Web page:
Raspbian (PIXEL) with SDL2

UPDATE: SDL performance is very slow. I don’t think it has anything to do with the Raspberry Pi 1 that I’m using. It just can’t be that slow. I believe it has more to do with the fact the libsdl-dev package is not using OpenGL. It’s not compiled for that use. I might have to try build it from source….

Here are the ins

  1. Get Raspbian running
  2. Enable VNC and SSH
  3. sudo apt-get update
  4. sudo apt-get install libsdl2-dev
  5. Run your app

To run without desktop manager:

  1. Edit /home/pi/.config/lxsession/LXDE-pi/autostart
  2. Comment out all lines that start with @ with #
  3. Add your app and precede with @

Source: http://www.raspberry-projects.com/pi/pi-operating-systems/raspbian/auto-running-programs-gui

To turn off the cursor:

  1. Edit /etc/lightdm/lightdm.conf
  2. Find the line ‘xserver_command’ under [SeatDefaults]
  3. Change it to ‘xserver_command = X -nocursor’



SDL2 on Raspberry 1.0 running Minibian (FAILED)

UPDATE 2: I did the same thing on Raspbian and the compilation worked. See this.

UPDATE 1: This didn’t work, sorry guys. I couldn’t figure it out. Tried everything, running out of time…giving up…I’m going to try to make the game another way.

I have the very first Raspberry Pi, which I believe is a 1.0. I’m trying to make a game with it and I decided to use SDL. The goal is to run SDL without X, ie from console.

The first thing I needed was a lightweight distro for the RPi. I’m using Minibian because I’ve used it before and it works. Instructions for this are pretty simple:

  1. Download Minibian (https://minibianpi.wordpress.com/download/)
  2. Use Rufus to flash it to an SD Card
  3. Run the RPi and resize the partitions (https://minibianpi.wordpress.com/how-to/resize-sd/). Read the instructions carefully especially the part about aligning the partitions.
  4. Install nano
  5. If you need Wifi, install firmware-realtek (assuming you have a Realtek based dongle) and wpasupplicant. For more info visit https://minibianpi.wordpress.com/how-to/wifi/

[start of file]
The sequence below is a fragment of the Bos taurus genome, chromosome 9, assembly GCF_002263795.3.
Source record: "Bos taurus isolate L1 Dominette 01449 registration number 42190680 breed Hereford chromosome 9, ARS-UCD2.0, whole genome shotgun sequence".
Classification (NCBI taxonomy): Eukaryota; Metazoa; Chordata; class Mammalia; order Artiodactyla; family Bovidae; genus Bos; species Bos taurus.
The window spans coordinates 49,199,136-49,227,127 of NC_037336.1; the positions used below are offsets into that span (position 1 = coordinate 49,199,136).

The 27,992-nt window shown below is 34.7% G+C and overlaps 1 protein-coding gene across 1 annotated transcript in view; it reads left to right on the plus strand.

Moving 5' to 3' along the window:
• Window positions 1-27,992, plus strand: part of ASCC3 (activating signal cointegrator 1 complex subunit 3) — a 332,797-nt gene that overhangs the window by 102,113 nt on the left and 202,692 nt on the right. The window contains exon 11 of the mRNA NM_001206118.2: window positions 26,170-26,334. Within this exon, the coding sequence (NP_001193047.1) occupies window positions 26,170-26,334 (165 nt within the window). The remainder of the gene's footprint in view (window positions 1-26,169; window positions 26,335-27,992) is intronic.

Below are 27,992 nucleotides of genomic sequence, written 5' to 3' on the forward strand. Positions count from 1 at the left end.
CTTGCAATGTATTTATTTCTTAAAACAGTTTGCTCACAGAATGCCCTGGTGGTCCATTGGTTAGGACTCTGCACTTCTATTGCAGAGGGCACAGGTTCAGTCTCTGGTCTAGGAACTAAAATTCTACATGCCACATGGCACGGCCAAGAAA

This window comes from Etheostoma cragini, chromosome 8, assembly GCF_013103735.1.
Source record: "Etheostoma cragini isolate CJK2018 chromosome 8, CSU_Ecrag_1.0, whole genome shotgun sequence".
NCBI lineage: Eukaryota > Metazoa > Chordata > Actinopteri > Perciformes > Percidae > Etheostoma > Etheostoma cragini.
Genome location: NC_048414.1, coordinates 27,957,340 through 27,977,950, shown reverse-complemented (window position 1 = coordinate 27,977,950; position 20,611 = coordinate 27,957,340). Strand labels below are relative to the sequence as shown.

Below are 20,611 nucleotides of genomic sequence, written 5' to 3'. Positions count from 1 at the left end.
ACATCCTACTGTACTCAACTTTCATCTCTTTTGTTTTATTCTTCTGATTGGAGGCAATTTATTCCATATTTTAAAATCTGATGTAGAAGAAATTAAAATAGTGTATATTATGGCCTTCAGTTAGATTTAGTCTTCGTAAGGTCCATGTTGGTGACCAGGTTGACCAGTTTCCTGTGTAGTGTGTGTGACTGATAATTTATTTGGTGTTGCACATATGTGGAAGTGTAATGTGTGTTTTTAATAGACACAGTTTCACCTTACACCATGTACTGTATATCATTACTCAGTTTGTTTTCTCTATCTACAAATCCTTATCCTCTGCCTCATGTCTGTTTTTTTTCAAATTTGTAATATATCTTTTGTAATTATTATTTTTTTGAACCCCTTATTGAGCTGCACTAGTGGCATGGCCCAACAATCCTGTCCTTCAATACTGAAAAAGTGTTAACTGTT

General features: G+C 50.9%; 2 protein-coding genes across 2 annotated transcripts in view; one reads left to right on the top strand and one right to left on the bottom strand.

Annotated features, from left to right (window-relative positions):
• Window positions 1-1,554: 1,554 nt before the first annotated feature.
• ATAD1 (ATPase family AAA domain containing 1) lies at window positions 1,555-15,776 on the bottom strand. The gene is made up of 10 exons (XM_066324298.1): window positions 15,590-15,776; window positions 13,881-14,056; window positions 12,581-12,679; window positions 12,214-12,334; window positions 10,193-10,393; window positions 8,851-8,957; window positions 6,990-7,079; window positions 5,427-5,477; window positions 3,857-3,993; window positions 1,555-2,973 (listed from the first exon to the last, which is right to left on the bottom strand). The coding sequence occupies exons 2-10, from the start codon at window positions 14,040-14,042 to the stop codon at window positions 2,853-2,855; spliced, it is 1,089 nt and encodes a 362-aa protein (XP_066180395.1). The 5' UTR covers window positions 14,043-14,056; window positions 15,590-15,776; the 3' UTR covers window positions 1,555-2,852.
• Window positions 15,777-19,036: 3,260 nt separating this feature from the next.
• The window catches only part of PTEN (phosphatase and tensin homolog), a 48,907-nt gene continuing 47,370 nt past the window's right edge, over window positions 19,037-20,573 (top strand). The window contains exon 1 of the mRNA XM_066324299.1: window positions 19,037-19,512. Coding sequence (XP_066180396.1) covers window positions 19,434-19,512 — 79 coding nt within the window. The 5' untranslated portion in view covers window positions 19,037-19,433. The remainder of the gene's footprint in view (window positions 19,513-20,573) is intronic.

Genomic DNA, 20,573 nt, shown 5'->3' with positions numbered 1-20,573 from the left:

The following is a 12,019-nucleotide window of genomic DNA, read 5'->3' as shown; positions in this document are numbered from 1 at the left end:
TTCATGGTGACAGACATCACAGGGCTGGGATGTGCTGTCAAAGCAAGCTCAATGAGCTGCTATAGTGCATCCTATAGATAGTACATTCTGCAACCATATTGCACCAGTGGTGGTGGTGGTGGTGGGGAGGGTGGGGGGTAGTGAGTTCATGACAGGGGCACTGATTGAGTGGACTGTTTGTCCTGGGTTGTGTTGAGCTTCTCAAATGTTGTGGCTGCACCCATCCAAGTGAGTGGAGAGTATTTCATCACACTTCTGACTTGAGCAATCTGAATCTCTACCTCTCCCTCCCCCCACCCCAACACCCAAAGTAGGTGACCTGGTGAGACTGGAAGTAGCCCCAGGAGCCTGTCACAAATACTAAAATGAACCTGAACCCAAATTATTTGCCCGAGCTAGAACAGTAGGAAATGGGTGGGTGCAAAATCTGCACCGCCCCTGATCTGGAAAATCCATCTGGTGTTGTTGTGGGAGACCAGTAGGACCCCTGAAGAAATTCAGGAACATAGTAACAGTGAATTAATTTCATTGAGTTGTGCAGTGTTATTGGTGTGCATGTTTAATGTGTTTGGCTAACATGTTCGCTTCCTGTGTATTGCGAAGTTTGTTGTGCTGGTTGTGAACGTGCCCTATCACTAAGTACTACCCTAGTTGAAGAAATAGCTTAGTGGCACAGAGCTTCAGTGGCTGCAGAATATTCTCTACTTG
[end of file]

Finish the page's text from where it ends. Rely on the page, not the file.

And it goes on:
Next step is to install SDL:

DON’T INSTALL using the package manager, it doesn’t work. You need to compile from scratch.

  1. Install these packages required for compiling SDL (not sure if the mesa libraries are required):
    apt-get install build-essential libfreeimage-dev libopenal-dev libpango1.0-dev libsndfile1-dev libudev-dev libasound2-dev libjpeg-dev libtiff5-dev libwebp-dev automake
    apt-get install libraspberrypi-dev raspberrypi-kernel-headers
    apt-get install libegl1-mesa libegl1-mesa-dev
  2. Get SDL2 (https://www.libsdl.org/release/SDL2-2.0.5.tar.gz)
    mkdir install && cd install
    wget https://www.libsdl.org/release/SDL2-2.0.5.tar.gz
    tar zxvf SDL2-2.0.5.tar.gz
    cd SDL2-2.0.5
  3. Configure and build
    ./configure --disable-pulseaudio --disable-esd --disable-video-mir --disable-video-wayland --disable-video-x11
    make install
  4. FAIL!




Raspbmc alternative? Try OpenELEC

Recently my Raspbmc box hasn’t been so great. I found that the Web interface was quite slow, the commands weren’t processed as quickly as they should be from the XBMC remote app on Android. And then there was the crashing 😦 I was sick of it so I decided to look for Raspbmc alternatives and I found OpenELEC. I don’t know too much about the internals of OpenELEC but what I can tell you is that it is some sort of lightweight linux distro which runs XBMC. It is much faster than Raspbmc and works nicely. It was really easy to setup, I just followed these instructions (http://wiki.openelec.tv/index.php?title=Installing_OpenELEC_on_Raspberry_Pi). I did have some issues with setting up the wifi but I believe that was more a problem with USB powered hub I was using.